On the Channel 4 thing, it depends what they propose to do. The problem is that media organisations are claiming to be impartial when they’re not, and acting as campaigning wings of political factions with huge state-granted reach and significant resources, that they exclude everyone else from. It’s false advertising, breach of contract, and a breach of electoral laws designed to limit the ability of the rich to buy the result they want. I’m all in favour of free speech, but not deceptive advertising. If Channel 4 present their programs with an explicit label saying in this programme they’re representing the Greens or whatever, fine. But you can’t sell goods to the public and lie about what they are.

    The FactCheck ‘debacle’ was nothing of the sort. ‘FactCheck’ just means you check facts – there’s no requirement implied in that description to be politically unbiased, and none of the fact checking sites ever are. Labour did the same thing, I hear, and nobody pulled them up on it.

    On the minimum wage I agree. Again, this is not an argument the voters are ready for. First you have to educate the public, debunk the economic assumptions behind it, and the middle of an election campaign is not the time to start doing that.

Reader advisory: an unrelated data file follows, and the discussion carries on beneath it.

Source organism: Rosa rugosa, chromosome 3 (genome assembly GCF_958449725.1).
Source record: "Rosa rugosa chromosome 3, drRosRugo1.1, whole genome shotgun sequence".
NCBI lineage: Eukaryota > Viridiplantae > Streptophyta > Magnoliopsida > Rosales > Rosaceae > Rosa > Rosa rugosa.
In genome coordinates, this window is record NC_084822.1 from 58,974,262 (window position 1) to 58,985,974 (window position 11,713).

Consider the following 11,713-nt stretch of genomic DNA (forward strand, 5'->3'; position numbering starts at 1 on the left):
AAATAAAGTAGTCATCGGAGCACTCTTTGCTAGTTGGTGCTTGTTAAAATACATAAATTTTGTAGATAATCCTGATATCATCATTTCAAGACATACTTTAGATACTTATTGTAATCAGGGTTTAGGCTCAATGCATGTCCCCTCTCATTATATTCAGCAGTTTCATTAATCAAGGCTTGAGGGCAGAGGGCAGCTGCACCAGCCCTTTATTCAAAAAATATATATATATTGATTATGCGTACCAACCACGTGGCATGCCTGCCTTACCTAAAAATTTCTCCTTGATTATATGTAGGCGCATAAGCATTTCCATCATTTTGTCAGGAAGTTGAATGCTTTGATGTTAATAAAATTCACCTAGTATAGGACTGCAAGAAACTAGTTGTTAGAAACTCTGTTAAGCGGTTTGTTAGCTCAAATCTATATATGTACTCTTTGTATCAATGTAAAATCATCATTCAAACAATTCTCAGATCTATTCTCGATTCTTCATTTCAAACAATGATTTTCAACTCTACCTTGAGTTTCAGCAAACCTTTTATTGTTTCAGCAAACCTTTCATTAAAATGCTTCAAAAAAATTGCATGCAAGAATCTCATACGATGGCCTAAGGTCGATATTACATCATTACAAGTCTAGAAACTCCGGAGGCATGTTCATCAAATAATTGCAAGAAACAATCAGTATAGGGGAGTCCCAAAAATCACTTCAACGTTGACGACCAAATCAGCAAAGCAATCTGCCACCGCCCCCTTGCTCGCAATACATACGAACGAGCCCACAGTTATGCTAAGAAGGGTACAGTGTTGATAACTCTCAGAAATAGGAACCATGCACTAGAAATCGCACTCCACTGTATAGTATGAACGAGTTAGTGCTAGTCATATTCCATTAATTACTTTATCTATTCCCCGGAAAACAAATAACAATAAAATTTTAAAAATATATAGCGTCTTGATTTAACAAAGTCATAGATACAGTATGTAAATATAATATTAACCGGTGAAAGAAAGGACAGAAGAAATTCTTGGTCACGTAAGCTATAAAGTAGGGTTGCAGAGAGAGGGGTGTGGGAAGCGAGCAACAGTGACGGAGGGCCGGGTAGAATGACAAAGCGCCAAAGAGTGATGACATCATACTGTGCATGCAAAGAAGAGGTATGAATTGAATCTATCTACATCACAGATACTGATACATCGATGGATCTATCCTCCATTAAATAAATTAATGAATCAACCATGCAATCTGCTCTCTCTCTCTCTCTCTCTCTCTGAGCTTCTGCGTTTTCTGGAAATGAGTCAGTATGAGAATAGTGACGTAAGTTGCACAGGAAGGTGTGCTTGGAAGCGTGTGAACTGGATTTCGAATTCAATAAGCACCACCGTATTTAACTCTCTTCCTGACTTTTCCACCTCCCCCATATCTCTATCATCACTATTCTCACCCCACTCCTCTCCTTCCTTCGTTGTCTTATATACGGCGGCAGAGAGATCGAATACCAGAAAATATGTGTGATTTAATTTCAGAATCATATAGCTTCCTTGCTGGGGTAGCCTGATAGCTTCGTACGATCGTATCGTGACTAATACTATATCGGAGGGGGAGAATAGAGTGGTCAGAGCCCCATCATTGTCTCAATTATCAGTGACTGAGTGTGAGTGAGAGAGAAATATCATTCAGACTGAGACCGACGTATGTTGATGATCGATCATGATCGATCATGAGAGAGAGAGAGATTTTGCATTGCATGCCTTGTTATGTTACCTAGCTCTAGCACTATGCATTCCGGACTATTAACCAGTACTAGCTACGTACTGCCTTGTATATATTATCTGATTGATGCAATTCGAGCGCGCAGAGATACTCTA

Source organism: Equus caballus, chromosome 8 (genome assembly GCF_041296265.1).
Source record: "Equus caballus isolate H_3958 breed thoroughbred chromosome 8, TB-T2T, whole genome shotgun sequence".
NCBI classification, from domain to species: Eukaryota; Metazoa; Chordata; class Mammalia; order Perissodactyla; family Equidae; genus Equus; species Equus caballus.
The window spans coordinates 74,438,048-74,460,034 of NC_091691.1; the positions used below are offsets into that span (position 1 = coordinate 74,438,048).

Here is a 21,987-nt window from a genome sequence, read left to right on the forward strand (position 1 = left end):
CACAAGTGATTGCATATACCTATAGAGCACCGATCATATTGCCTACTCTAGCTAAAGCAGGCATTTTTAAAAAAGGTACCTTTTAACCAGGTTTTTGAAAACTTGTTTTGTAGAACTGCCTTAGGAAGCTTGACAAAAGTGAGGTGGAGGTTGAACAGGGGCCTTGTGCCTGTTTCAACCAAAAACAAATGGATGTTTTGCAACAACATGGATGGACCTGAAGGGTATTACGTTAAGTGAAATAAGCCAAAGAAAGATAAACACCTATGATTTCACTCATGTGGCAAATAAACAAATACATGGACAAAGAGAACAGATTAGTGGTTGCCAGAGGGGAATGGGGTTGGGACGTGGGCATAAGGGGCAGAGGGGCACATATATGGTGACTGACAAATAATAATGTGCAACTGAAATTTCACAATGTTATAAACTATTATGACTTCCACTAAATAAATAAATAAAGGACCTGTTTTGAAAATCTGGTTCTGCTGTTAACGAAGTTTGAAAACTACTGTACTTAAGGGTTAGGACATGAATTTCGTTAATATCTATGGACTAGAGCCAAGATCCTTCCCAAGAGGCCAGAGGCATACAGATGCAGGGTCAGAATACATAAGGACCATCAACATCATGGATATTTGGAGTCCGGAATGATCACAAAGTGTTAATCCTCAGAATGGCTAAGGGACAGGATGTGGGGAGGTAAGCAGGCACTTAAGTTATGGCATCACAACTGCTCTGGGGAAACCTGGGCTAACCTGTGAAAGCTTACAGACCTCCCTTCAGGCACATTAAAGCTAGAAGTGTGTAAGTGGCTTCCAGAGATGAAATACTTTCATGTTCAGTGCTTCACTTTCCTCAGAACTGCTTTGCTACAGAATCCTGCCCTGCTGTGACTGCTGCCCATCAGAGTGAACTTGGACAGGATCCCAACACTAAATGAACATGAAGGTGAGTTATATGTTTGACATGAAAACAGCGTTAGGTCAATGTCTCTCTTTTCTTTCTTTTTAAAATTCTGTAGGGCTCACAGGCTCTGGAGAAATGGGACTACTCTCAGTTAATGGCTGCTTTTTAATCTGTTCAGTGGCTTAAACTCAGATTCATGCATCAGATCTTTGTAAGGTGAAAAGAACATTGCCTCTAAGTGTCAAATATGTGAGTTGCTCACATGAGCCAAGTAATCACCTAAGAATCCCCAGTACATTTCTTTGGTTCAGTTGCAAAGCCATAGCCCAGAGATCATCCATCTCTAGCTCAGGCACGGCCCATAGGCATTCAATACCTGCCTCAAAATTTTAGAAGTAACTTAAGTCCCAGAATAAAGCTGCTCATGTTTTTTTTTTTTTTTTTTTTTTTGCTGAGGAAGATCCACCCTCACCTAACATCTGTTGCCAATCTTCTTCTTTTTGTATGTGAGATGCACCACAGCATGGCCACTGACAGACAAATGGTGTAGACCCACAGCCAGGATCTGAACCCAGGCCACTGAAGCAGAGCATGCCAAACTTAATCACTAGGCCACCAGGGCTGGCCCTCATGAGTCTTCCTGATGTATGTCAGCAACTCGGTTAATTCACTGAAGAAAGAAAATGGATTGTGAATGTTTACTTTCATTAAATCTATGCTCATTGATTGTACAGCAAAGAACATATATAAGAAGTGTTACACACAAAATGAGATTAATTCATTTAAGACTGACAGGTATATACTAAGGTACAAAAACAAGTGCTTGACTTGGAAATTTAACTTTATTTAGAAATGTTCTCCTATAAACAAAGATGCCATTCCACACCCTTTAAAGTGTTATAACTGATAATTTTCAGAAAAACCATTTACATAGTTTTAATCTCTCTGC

And climate change is an empty promise they don’t have any intention of delivering, same as all the other climate promises everyone makes. Boris isn’t going to be Prime Minister in 2050 – there’s no way he can be held to this one. This is a straight-out lie, and everyone knows it. But it blunts the attacks if there are no explicit climate-sceptic quotes they can use against him.

    “What libertarian policies are current crop pushing?”

    Post-Brexit free trade with the rest of the world, primarily. Freedom to go our own way on gaining economic advantage by lowering regulatory barriers.

    They’re very carefully avoiding announcing any controversial or unpopular policies, and keeping the message simple. Brexit is the only issue. Everything else is window dressing to limit the scope for others to attack them.

    “That’s not a loaded question. I’m registered to vote in a safe Tory seat, but would feel happier if I was able to vote without holding my nose, as it were.”

    I’m not arguing for your vote. You should vote based on *your* opinions, not mine. If that means not voting, or voting for someone else, then that’s democracy.